Installing a Nest, Investing in Nest

tl;dr: Nest Labs performs magic – making energy efficiency awesome, even for the nontechnical and non-green. We’re delighted to invest in the company.

Back in February I acquired a Nest Learning Thermostat, famously designed by Apple’s original iPhone team. Looks cool! Learns your habits! Controlled from your phone! At the time, I felt the product was something of an overhyped fetish object for energy nerds, but I was happy to get one as I sit squarely in that demographic. (Plus, while the Honeywell thermostats in our home were nominally programmable, their interface was so obtuse that we never set them and thus wasted money.) Behold the tweet:

And then it sat in the box for four months.

It’s not that I didn’t want a beautiful piece of industrial design on my wall – it’s that I believed installing a thermostat was a perilous project that would consume a weekend afternoon. Every time Mrs. Nordan and I thought “you know, we really ought to put that thing up,” we quickly found a reason to do something else. And so it sat in the box.

Until June, when my colleague Matt Trevithick came over for dinner and asked me how we liked our Nest. I sheepishly responded that it hadn’t made it to the wall. Matt assured me that the setup was super-easy (he had one) and declared that we’d be doing the installation that very second.

Mrs. Nordan and I accepted the challenge. The ground rules: she’d 1) do the whole thing, 2) use only what came in the box, and 3) time it (it’s supposed to be a half-hour job). If you want the details, see this photo log, but the bottom line is that Matt was right. The entire process was simple; every conceivable thought was given to user-friendliness (down to the bubble level built into the backplate, so as not to install the thing crooked); and the network and app connectivity “just worked.” We clocked in at 22 minutes for the install, followed by 15 minutes’ worth of software updates (that’s what I get for waiting months to activate the thing).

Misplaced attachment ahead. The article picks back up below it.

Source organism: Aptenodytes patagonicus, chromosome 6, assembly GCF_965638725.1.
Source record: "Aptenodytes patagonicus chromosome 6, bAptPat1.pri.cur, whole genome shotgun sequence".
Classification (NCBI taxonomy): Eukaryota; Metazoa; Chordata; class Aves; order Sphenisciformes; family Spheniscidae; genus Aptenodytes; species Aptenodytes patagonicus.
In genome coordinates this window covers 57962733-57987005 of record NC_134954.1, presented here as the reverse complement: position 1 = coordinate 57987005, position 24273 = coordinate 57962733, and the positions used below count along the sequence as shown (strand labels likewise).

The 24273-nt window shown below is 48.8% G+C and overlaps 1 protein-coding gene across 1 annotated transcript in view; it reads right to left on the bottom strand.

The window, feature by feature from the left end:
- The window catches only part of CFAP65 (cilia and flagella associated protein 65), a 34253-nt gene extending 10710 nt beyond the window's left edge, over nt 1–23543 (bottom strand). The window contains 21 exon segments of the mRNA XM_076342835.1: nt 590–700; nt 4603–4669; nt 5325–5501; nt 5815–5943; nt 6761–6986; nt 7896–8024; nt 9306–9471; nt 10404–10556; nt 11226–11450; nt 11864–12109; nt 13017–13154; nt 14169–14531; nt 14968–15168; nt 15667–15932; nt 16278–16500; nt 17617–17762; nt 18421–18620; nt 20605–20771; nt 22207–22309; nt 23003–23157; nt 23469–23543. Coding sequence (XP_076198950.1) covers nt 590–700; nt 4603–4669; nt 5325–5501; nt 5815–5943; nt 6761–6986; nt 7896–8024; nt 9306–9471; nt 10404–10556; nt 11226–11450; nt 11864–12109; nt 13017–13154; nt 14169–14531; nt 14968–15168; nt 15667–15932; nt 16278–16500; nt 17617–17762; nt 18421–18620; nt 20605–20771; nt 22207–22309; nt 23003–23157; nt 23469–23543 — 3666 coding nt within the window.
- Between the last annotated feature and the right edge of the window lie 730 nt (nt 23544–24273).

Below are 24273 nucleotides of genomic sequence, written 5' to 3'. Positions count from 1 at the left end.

Done. Niche nerd product: operational.

But in the two months that followed, it became clear that this was not a niche nerd product. I had underestimated Nest. As I used the thing, I saw that:

  • The experience was legitimately great. Our old beige box seemed out of place in a house otherwise filled with stainless steel; the Nest just looked better. We never programmed the old box because it was so awkward; the Nest had an iPad app. Even basic stuff was better – the AC would kick right in after we set the dial on the Nest instead of incurring a mysterious delay like before. I’d thought that setting the temperature from your phone was a stupid idea, until I found myself doing exactly that when I’d land at the airport late at night and wanted the downstairs to be cool before I got home.
  • It appealed to non-techies and the non-green. Most people who walked into our house and saw the thing wanted one, even those lacking a sustainability gene; they looked at it like an iPhone, not a climate controller. It became a living room conversation piece, like a stereo in the 1960s (I think of Pete on Mad Men). When Mrs. Nordan – a deeply nontechnical gadget-phobe – decided that it would make a great Christmas gift, the breadth of appeal became clear.